Hans Bethe once said that Klaus Fuchs was the only physicist he knew who truly changed history. Because the head of the Soviet project, Lavrenti Beria, used foreign intelligence as a third-party check, rather than giving it directly to the scientists, as he did not trust the information by default, it is unknown whether Fuchs's fission information had a substantial effect. Considering that the pace of the Soviet program was set primarily by the amount of uranium they could procure, it is hard for scholars to accurately judge how much time this saved.
According to On a Field of Red, a history of the Comintern (Communist International) by Anthony Cave Brown and Charles B. MacDonald, Fuchs's greatest contribution to the Soviets may have been disclosing how uranium could be processed for use in a bomb. Fuchs gave Gold technical information in January 1945 that was acquired only after two years of experimentation at a cost of $400 million. Fuchs also disclosed the amount of uranium or plutonium the Americans planned to use in each atomic bomb.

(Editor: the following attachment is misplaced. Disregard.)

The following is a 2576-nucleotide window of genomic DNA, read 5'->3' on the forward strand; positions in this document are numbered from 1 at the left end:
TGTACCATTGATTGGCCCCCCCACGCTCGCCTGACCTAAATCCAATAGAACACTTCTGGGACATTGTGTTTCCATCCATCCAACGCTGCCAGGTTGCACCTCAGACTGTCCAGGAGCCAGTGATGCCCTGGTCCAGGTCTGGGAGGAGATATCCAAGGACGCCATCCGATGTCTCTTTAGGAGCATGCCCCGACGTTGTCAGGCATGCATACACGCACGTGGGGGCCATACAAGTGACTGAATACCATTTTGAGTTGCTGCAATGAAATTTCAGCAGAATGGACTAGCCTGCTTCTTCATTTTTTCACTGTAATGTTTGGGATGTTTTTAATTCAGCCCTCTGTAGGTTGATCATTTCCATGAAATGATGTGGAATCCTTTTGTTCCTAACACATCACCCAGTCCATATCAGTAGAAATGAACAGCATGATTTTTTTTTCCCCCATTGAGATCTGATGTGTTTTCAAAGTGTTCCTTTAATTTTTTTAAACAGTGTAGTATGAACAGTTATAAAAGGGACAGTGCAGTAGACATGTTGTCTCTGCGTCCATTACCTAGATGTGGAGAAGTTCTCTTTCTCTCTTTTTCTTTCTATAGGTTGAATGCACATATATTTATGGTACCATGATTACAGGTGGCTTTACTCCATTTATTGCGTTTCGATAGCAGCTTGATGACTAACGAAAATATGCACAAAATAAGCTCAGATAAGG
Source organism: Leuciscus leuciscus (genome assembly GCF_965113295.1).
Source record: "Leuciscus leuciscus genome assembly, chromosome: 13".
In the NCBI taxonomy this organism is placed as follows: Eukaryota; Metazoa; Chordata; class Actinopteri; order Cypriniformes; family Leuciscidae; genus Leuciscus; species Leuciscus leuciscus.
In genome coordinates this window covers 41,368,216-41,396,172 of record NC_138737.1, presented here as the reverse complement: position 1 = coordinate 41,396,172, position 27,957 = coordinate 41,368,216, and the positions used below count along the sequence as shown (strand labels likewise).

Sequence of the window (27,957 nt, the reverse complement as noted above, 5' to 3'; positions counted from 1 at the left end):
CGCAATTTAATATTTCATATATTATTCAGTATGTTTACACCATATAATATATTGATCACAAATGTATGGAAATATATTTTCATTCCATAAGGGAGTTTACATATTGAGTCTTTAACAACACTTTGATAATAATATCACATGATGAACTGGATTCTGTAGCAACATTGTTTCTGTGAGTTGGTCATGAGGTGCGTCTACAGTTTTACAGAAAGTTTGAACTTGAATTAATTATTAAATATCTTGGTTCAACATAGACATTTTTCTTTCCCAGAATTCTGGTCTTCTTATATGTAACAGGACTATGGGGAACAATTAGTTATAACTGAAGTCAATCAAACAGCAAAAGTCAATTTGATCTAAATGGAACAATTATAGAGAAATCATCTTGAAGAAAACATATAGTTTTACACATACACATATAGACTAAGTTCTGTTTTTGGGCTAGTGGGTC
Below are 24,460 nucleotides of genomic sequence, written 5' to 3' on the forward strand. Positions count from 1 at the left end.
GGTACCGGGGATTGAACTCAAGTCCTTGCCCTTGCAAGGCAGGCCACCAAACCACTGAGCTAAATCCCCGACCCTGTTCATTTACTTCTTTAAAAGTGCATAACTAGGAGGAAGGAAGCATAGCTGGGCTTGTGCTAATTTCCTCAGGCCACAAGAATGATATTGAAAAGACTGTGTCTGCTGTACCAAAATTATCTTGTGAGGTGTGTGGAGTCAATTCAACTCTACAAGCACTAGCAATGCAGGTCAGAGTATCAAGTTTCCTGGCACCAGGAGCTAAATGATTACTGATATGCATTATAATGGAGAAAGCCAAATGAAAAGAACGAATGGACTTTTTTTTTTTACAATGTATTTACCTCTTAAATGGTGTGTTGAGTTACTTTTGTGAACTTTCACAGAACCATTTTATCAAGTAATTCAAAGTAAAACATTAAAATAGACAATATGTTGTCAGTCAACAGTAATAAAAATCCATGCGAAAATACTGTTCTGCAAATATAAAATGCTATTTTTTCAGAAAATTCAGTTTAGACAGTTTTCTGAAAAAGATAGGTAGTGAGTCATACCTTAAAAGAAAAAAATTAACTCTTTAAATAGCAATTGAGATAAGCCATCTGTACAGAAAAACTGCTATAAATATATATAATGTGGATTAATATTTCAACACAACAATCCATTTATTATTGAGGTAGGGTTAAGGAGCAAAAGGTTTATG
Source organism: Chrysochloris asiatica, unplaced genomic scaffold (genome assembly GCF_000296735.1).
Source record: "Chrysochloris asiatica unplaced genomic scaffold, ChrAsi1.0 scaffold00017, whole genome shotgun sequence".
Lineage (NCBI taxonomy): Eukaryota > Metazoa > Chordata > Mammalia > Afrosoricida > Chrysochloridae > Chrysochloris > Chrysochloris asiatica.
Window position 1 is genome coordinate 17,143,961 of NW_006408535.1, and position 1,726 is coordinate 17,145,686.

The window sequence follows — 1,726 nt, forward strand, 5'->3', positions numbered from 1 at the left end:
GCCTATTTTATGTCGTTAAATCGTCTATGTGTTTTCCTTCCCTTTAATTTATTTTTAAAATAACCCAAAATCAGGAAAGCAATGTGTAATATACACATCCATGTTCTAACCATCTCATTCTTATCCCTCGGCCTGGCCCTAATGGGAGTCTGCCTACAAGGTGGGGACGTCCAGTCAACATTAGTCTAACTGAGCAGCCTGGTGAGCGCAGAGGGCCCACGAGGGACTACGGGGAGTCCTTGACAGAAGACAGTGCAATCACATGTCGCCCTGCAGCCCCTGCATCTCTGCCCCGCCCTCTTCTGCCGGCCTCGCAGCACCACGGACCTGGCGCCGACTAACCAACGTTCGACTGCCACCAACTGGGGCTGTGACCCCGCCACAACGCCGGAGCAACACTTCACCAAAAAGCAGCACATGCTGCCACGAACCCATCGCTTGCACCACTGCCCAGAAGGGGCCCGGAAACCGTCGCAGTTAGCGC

Whether the information Fuchs passed relating to the hydrogen bomb would have been useful is still debated. Most scholars agree with Hans Bethe's 1952 assessment, which concluded that by the time Fuchs left the thermonuclear program in mid-1946, too little was known about the mechanism of the hydrogen bomb for his information to be useful to the Soviet Union. The successful Teller-Ulam design was not devised until 1951. Soviet physicists later noted that they could see as well as the Americans eventually did that the early designs by Fuchs and Edward Teller were useless.
Later archival work by Soviet physicist German Goncharov (ru) suggested that while Fuchs's early work did not help Soviet efforts towards the hydrogen bomb, it was closer to the final correct solution than anyone recognized at the time—and indeed spurred Soviet research into useful problems that eventually provided the correct answer. Since most of Fuchs's work on the bomb, including a 1946 patent on a particular model for the weapon, are still classified in the United States, it has been difficult for scholars to fully assess these conclusions. In any case, it seems clear that Fuchs could not have just given the Soviets the "secret" to the hydrogen bomb, since he did not himself actually know it.